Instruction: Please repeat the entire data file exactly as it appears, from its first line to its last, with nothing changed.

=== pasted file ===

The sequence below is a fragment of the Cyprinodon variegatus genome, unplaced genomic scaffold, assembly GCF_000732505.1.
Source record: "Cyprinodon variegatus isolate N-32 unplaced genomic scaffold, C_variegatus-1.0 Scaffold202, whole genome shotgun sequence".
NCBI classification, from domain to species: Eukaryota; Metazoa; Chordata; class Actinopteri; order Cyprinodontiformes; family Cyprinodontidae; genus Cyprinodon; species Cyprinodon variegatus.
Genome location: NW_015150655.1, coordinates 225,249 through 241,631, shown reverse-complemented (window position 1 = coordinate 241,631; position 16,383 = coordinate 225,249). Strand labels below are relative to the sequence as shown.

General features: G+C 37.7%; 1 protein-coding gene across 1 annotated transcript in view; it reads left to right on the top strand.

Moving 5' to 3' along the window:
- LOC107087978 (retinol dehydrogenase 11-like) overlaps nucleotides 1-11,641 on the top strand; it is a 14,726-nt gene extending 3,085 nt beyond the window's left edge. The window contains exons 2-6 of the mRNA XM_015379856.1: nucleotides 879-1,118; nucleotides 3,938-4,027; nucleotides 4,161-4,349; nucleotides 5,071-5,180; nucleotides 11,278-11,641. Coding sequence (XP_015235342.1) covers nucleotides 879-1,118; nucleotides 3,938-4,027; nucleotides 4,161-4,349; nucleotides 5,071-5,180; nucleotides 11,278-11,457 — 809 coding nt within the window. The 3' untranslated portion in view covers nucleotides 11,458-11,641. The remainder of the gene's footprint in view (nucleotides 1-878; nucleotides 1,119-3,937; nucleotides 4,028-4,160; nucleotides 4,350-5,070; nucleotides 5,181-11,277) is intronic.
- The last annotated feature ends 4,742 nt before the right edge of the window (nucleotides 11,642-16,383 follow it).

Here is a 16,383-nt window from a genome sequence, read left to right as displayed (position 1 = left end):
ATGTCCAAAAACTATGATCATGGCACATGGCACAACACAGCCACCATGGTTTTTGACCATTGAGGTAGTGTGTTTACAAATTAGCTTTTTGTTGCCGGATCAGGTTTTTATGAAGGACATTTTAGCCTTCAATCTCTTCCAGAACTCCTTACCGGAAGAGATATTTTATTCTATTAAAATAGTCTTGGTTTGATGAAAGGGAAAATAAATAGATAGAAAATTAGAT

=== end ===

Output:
The sequence below is a fragment of the Cyprinodon variegatus genome, unplaced genomic scaffold, assembly GCF_000732505.1.
Source record: "Cyprinodon variegatus isolate N-32 unplaced genomic scaffold, C_variegatus-1.0 Scaffold202, whole genome shotgun sequence".
NCBI classification, from domain to species: Eukaryota; Metazoa; Chordata; class Actinopteri; order Cyprinodontiformes; family Cyprinodontidae; genus Cyprinodon; species Cyprinodon variegatus.
Genome location: NW_015150655.1, coordinates 225,249 through 241,631, shown reverse-complemented (window position 1 = coordinate 241,631; position 16,383 = coordinate 225,249). Strand labels below are relative to the sequence as shown.

General features: G+C 37.7%; 1 protein-coding gene across 1 annotated transcript in view; it reads left to right on the top strand.

Moving 5' to 3' along the window:
- LOC107087978 (retinol dehydrogenase 11-like) overlaps nucleotides 1-11,641 on the top strand; it is a 14,726-nt gene extending 3,085 nt beyond the window's left edge. The window contains exons 2-6 of the mRNA XM_015379856.1: nucleotides 879-1,118; nucleotides 3,938-4,027; nucleotides 4,161-4,349; nucleotides 5,071-5,180; nucleotides 11,278-11,641. Coding sequence (XP_015235342.1) covers nucleotides 879-1,118; nucleotides 3,938-4,027; nucleotides 4,161-4,349; nucleotides 5,071-5,180; nucleotides 11,278-11,457 — 809 coding nt within the window. The 3' untranslated portion in view covers nucleotides 11,458-11,641. The remainder of the gene's footprint in view (nucleotides 1-878; nucleotides 1,119-3,937; nucleotides 4,028-4,160; nucleotides 4,350-5,070; nucleotides 5,181-11,277) is intronic.
- The last annotated feature ends 4,742 nt before the right edge of the window (nucleotides 11,642-16,383 follow it).

Here is a 16,383-nt window from a genome sequence, read left to right as displayed (position 1 = left end):
ATGTCCAAAAACTATGATCATGGCACATGGCACAACACAGCCACCATGGTTTTTGACCATTGAGGTAGTGTGTTTACAAATTAGCTTTTTGTTGCCGGATCAGGTTTTTATGAAGGACATTTTAGCCTTCAATCTCTTCCAGAACTCCTTACCGGAAGAGATATTTTATTCTATTAAAATAGTCTTGGTTTGATGAAAGGGAAAATAAATAGATAGAAAATTAGAT